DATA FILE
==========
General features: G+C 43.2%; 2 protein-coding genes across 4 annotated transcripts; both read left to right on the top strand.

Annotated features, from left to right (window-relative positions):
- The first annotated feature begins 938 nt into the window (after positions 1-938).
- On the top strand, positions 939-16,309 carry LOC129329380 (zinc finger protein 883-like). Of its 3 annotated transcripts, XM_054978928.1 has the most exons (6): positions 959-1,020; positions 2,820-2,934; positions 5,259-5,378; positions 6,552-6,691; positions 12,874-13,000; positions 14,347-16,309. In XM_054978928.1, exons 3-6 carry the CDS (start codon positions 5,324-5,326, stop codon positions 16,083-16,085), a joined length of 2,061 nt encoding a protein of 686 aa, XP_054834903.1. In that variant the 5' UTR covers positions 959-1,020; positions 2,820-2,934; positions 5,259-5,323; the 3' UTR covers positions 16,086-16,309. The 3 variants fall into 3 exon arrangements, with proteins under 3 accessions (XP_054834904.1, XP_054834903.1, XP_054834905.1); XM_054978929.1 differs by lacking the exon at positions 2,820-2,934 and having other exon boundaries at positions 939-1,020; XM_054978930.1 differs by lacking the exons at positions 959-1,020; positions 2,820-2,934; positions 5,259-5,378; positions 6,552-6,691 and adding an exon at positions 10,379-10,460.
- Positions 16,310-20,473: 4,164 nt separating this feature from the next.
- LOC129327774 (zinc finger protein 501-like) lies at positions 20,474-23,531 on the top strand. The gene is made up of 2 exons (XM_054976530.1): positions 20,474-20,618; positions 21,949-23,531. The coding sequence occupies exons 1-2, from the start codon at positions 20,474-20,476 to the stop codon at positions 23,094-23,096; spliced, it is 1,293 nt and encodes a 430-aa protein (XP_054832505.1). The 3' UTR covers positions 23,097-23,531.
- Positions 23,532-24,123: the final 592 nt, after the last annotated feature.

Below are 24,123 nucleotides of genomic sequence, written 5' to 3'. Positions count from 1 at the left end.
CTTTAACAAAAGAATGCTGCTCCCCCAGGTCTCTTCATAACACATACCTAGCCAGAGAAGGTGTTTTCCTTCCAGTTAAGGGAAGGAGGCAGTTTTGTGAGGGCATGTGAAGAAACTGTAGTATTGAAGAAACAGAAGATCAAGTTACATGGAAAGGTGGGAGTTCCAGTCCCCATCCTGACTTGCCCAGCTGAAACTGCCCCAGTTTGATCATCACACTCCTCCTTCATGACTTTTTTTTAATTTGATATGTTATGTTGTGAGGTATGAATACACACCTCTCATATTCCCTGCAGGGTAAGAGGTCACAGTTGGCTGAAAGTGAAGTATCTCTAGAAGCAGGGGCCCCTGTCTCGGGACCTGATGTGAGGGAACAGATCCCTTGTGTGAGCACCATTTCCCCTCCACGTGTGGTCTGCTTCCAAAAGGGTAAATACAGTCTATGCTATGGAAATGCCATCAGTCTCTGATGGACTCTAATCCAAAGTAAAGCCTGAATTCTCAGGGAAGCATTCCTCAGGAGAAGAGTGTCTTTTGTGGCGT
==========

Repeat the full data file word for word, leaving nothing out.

General features: G+C 43.2%; 2 protein-coding genes across 4 annotated transcripts; both read left to right on the top strand.

Annotated features, from left to right (window-relative positions):
- The first annotated feature begins 938 nt into the window (after positions 1-938).
- On the top strand, positions 939-16,309 carry LOC129329380 (zinc finger protein 883-like). Of its 3 annotated transcripts, XM_054978928.1 has the most exons (6): positions 959-1,020; positions 2,820-2,934; positions 5,259-5,378; positions 6,552-6,691; positions 12,874-13,000; positions 14,347-16,309. In XM_054978928.1, exons 3-6 carry the CDS (start codon positions 5,324-5,326, stop codon positions 16,083-16,085), a joined length of 2,061 nt encoding a protein of 686 aa, XP_054834903.1. In that variant the 5' UTR covers positions 959-1,020; positions 2,820-2,934; positions 5,259-5,323; the 3' UTR covers positions 16,086-16,309. The 3 variants fall into 3 exon arrangements, with proteins under 3 accessions (XP_054834904.1, XP_054834903.1, XP_054834905.1); XM_054978929.1 differs by lacking the exon at positions 2,820-2,934 and having other exon boundaries at positions 939-1,020; XM_054978930.1 differs by lacking the exons at positions 959-1,020; positions 2,820-2,934; positions 5,259-5,378; positions 6,552-6,691 and adding an exon at positions 10,379-10,460.
- Positions 16,310-20,473: 4,164 nt separating this feature from the next.
- LOC129327774 (zinc finger protein 501-like) lies at positions 20,474-23,531 on the top strand. The gene is made up of 2 exons (XM_054976530.1): positions 20,474-20,618; positions 21,949-23,531. The coding sequence occupies exons 1-2, from the start codon at positions 20,474-20,476 to the stop codon at positions 23,094-23,096; spliced, it is 1,293 nt and encodes a 430-aa protein (XP_054832505.1). The 3' UTR covers positions 23,097-23,531.
- Positions 23,532-24,123: the final 592 nt, after the last annotated feature.

Below are 24,123 nucleotides of genomic sequence, written 5' to 3'. Positions count from 1 at the left end.
CTTTAACAAAAGAATGCTGCTCCCCCAGGTCTCTTCATAACACATACCTAGCCAGAGAAGGTGTTTTCCTTCCAGTTAAGGGAAGGAGGCAGTTTTGTGAGGGCATGTGAAGAAACTGTAGTATTGAAGAAACAGAAGATCAAGTTACATGGAAAGGTGGGAGTTCCAGTCCCCATCCTGACTTGCCCAGCTGAAACTGCCCCAGTTTGATCATCACACTCCTCCTTCATGACTTTTTTTTAATTTGATATGTTATGTTGTGAGGTATGAATACACACCTCTCATATTCCCTGCAGGGTAAGAGGTCACAGTTGGCTGAAAGTGAAGTATCTCTAGAAGCAGGGGCCCCTGTCTCGGGACCTGATGTGAGGGAACAGATCCCTTGTGTGAGCACCATTTCCCCTCCACGTGTGGTCTGCTTCCAAAAGGGTAAATACAGTCTATGCTATGGAAATGCCATCAGTCTCTGATGGACTCTAATCCAAAGTAAAGCCTGAATTCTCAGGGAAGCATTCCTCAGGAGAAGAGTGTCTTTTGTGGCGT